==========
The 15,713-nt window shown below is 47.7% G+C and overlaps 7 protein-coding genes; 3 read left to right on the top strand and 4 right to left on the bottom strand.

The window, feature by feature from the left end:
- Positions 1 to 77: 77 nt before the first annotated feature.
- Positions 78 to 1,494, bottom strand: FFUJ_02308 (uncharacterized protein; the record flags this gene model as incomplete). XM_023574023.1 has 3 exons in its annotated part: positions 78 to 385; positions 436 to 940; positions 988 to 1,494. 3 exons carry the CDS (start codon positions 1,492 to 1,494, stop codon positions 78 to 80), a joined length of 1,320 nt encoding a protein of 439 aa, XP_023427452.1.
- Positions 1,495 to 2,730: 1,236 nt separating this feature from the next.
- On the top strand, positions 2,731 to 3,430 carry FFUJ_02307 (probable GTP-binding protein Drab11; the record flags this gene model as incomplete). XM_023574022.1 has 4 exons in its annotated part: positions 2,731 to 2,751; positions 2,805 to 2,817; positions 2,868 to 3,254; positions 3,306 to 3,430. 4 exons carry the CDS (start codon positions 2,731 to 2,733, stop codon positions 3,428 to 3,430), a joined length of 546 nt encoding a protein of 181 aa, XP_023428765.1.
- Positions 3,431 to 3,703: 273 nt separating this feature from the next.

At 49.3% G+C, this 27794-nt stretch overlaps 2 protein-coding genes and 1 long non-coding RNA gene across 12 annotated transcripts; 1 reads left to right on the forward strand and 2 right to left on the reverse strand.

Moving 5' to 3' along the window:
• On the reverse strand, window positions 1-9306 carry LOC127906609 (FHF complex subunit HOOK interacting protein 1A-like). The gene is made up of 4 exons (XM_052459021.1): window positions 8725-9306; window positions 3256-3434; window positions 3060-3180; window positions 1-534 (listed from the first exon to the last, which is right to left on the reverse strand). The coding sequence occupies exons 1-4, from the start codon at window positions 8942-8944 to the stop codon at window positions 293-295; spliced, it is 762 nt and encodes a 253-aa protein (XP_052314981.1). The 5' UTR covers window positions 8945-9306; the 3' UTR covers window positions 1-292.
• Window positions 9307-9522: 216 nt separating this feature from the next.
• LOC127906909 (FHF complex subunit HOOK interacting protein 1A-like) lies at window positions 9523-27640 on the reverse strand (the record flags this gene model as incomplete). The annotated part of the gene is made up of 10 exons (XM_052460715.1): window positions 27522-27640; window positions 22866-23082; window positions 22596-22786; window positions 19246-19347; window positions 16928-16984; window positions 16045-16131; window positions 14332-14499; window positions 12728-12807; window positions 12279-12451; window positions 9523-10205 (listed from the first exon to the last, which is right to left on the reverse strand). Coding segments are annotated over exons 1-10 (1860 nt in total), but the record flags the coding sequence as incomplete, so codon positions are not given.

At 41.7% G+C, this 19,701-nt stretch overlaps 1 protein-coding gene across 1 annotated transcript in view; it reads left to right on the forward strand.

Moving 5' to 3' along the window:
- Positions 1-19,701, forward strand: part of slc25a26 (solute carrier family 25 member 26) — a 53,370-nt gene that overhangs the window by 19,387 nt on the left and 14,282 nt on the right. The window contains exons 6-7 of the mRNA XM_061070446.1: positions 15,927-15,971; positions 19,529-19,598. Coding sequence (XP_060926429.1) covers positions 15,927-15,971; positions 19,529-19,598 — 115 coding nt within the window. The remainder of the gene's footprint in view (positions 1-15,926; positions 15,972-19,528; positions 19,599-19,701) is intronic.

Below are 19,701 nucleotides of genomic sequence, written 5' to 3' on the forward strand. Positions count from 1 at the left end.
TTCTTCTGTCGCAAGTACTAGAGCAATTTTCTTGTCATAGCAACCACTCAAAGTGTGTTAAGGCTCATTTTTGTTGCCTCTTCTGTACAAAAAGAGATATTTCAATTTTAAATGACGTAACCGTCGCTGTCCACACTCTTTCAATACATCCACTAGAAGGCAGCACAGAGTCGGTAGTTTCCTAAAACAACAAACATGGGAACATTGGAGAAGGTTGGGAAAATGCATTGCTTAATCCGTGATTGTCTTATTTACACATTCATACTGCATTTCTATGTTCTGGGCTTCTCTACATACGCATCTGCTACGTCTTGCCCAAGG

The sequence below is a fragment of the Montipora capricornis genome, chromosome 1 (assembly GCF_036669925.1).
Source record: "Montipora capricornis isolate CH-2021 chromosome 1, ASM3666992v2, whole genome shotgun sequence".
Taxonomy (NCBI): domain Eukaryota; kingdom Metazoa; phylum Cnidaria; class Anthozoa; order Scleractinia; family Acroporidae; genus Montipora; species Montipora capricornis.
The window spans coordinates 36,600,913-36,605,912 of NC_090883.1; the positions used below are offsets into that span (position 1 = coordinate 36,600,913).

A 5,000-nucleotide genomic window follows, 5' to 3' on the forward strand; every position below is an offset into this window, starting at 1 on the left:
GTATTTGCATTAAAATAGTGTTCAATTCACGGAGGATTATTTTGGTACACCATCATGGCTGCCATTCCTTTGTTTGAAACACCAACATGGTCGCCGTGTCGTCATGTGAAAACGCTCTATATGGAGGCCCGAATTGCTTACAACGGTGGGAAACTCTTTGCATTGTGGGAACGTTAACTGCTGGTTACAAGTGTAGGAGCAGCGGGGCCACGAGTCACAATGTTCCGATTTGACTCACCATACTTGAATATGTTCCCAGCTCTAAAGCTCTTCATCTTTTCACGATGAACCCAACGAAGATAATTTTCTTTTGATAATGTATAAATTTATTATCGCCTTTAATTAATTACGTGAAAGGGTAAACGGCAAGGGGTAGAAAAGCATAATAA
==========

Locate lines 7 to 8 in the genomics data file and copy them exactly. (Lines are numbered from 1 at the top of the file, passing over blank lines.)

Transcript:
- Positions 3,431 to 3,703: 273 nt separating this feature from the next.

At 49.3% G+C, this 27794-nt stretch overlaps 2 protein-coding genes and 1 long non-coding RNA gene across 12 annotated transcripts; 1 reads left to right on the forward strand and 2 right to left on the reverse strand.